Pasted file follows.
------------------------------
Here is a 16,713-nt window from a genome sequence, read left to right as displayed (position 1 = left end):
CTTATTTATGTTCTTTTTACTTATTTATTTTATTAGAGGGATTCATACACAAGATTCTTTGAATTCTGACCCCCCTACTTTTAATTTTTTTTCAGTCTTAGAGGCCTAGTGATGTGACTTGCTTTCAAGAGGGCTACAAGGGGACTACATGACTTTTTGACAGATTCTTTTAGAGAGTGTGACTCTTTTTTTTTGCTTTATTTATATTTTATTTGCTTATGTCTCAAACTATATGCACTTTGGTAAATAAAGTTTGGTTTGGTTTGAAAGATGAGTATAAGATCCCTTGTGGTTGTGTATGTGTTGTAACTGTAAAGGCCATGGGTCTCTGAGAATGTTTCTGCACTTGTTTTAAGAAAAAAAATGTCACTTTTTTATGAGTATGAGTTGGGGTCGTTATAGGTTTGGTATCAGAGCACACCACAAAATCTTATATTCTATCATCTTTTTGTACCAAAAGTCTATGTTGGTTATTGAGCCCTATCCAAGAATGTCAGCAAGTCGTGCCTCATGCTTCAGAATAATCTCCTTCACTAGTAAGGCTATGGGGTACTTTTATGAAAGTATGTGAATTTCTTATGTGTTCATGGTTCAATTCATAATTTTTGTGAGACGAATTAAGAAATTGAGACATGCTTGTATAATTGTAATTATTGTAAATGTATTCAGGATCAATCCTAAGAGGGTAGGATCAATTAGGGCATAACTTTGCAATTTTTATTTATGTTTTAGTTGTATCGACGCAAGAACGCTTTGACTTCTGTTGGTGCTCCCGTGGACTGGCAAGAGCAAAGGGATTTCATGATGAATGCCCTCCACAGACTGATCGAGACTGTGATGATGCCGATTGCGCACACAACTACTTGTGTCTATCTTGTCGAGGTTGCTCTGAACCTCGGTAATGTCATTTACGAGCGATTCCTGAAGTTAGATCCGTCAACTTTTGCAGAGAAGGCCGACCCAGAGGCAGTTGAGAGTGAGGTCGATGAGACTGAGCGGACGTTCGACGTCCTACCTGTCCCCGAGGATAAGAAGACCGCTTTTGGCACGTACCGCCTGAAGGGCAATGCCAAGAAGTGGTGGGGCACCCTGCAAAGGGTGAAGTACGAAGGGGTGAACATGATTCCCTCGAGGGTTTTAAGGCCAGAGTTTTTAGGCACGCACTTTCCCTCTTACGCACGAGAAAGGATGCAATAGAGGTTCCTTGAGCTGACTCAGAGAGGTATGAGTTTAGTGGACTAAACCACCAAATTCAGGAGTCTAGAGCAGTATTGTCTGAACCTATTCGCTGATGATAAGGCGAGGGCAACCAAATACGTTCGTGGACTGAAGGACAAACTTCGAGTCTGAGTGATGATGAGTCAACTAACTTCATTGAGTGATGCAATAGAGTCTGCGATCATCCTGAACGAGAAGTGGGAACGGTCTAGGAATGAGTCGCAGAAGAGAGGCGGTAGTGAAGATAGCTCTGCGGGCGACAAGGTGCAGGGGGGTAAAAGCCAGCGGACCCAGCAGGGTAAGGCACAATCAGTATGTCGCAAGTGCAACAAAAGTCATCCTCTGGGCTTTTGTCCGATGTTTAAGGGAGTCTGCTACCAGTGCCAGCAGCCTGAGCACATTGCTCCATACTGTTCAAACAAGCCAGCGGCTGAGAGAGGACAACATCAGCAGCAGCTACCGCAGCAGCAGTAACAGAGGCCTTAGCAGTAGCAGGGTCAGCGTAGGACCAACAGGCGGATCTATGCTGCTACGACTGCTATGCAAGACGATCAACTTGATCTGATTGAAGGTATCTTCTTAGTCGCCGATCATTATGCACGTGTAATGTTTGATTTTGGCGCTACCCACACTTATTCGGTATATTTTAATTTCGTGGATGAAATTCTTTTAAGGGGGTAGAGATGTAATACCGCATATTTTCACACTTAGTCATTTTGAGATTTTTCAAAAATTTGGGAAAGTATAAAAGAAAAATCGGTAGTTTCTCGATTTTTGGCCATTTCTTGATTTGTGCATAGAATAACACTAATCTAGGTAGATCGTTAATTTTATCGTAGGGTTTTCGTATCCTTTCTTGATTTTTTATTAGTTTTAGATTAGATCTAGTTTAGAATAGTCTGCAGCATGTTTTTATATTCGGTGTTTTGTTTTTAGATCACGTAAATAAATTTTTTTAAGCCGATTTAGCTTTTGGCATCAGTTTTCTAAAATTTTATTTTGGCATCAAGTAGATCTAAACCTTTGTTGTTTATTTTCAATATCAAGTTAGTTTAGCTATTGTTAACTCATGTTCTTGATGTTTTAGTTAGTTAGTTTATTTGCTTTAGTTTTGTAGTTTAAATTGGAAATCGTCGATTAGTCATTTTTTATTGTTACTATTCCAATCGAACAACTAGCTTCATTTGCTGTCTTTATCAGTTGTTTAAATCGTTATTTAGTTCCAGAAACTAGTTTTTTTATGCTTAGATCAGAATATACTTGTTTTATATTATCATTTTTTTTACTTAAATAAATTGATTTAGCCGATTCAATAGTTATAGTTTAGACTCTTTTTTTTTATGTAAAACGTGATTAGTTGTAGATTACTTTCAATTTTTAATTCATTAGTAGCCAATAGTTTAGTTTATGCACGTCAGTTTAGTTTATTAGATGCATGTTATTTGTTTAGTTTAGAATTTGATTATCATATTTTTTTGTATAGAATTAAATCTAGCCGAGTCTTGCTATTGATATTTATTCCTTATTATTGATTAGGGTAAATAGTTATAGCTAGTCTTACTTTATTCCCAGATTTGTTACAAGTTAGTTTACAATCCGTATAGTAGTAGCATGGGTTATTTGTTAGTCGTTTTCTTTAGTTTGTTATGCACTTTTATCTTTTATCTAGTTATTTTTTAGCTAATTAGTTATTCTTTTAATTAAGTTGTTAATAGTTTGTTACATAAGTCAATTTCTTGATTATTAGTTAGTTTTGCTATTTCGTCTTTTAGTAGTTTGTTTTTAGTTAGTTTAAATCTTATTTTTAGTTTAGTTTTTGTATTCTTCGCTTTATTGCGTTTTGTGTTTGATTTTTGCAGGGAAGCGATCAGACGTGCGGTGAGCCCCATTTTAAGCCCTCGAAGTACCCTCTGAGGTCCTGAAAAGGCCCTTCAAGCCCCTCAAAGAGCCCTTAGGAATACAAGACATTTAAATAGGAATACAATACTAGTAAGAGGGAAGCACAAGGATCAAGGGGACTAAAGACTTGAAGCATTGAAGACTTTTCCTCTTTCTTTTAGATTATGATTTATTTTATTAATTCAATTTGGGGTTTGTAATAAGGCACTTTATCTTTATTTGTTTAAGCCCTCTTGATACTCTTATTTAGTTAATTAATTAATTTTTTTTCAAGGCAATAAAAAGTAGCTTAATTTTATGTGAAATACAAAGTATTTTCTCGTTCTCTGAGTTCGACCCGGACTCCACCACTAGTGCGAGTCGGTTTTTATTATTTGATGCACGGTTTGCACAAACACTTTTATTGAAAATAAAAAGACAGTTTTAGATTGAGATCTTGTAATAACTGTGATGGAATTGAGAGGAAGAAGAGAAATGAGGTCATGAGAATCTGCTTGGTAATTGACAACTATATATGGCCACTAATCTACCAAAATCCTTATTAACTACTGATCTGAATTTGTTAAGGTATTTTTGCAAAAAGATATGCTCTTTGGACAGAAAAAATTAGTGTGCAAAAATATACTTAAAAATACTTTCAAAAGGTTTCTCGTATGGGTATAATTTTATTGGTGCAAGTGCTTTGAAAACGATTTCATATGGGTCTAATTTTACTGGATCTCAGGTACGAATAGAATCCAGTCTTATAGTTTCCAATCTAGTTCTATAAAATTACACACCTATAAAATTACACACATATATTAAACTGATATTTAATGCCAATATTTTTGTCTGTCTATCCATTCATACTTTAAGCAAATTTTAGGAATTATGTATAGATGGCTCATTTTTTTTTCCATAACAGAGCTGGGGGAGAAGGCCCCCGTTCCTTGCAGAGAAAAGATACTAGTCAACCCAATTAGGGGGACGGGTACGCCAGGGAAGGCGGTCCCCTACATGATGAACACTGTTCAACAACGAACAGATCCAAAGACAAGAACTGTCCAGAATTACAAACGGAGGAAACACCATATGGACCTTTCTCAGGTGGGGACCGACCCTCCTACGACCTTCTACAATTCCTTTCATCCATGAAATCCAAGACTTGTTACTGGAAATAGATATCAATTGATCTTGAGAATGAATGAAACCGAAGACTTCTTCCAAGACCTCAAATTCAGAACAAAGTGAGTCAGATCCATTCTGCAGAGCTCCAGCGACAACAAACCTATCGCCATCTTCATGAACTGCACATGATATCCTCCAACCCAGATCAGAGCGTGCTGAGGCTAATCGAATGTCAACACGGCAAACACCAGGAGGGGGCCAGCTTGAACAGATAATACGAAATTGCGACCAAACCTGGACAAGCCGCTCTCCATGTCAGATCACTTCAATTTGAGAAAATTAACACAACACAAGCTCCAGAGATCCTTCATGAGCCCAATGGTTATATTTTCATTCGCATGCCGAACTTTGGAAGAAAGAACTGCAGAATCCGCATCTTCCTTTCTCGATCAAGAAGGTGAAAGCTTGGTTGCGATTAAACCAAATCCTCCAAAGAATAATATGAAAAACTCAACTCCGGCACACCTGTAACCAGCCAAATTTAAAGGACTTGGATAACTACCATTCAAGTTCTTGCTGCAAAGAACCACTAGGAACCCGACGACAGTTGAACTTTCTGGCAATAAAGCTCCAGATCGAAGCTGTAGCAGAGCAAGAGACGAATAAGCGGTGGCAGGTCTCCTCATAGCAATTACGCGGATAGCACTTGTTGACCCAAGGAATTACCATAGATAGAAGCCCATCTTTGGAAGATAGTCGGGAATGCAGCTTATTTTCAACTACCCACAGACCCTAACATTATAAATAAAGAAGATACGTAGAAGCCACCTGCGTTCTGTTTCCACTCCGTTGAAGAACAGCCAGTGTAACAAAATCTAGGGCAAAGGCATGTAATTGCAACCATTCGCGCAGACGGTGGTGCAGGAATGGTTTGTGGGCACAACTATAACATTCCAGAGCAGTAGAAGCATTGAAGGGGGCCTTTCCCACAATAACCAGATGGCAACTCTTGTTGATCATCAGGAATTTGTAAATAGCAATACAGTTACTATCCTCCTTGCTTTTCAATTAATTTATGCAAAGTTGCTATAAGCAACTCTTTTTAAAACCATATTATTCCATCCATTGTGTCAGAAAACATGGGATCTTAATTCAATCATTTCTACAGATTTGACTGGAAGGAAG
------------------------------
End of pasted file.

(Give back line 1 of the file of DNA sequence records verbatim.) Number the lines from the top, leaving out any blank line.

Here is a 16,713-nt window from a genome sequence, read left to right as displayed (position 1 = left end):